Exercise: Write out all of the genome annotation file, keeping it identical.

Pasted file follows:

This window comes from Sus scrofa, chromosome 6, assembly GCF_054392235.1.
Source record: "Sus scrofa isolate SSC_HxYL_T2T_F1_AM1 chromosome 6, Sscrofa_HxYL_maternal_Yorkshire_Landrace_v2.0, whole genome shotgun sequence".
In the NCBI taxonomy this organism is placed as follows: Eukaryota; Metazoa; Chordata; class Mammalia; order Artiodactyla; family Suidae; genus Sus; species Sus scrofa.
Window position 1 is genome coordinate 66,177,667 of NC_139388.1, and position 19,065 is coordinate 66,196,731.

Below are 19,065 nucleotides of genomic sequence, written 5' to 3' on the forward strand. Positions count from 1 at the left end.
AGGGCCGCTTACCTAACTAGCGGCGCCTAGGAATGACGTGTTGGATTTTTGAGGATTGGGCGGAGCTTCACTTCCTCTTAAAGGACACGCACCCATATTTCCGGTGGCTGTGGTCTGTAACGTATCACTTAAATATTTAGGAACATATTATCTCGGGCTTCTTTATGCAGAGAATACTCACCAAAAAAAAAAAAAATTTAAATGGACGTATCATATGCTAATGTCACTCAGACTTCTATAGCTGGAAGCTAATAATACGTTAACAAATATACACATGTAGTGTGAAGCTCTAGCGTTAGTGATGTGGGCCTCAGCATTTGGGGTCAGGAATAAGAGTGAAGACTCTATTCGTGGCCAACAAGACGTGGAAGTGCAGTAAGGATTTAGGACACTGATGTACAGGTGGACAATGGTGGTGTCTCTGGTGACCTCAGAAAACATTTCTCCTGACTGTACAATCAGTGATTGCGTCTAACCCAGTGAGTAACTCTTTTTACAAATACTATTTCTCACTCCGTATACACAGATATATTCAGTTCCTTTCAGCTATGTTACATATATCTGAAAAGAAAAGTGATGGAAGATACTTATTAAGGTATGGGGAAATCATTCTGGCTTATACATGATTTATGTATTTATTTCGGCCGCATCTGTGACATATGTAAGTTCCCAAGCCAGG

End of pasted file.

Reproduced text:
This window comes from Sus scrofa, chromosome 6, assembly GCF_054392235.1.
Source record: "Sus scrofa isolate SSC_HxYL_T2T_F1_AM1 chromosome 6, Sscrofa_HxYL_maternal_Yorkshire_Landrace_v2.0, whole genome shotgun sequence".
In the NCBI taxonomy this organism is placed as follows: Eukaryota; Metazoa; Chordata; class Mammalia; order Artiodactyla; family Suidae; genus Sus; species Sus scrofa.
Window position 1 is genome coordinate 66,177,667 of NC_139388.1, and position 19,065 is coordinate 66,196,731.

Below are 19,065 nucleotides of genomic sequence, written 5' to 3' on the forward strand. Positions count from 1 at the left end.
AGGGCCGCTTACCTAACTAGCGGCGCCTAGGAATGACGTGTTGGATTTTTGAGGATTGGGCGGAGCTTCACTTCCTCTTAAAGGACACGCACCCATATTTCCGGTGGCTGTGGTCTGTAACGTATCACTTAAATATTTAGGAACATATTATCTCGGGCTTCTTTATGCAGAGAATACTCACCAAAAAAAAAAAAAATTTAAATGGACGTATCATATGCTAATGTCACTCAGACTTCTATAGCTGGAAGCTAATAATACGTTAACAAATATACACATGTAGTGTGAAGCTCTAGCGTTAGTGATGTGGGCCTCAGCATTTGGGGTCAGGAATAAGAGTGAAGACTCTATTCGTGGCCAACAAGACGTGGAAGTGCAGTAAGGATTTAGGACACTGATGTACAGGTGGACAATGGTGGTGTCTCTGGTGACCTCAGAAAACATTTCTCCTGACTGTACAATCAGTGATTGCGTCTAACCCAGTGAGTAACTCTTTTTACAAATACTATTTCTCACTCCGTATACACAGATATATTCAGTTCCTTTCAGCTATGTTACATATATCTGAAAAGAAAAGTGATGGAAGATACTTATTAAGGTATGGGGAAATCATTCTGGCTTATACATGATTTATGTATTTATTTCGGCCGCATCTGTGACATATGTAAGTTCCCAAGCCAGG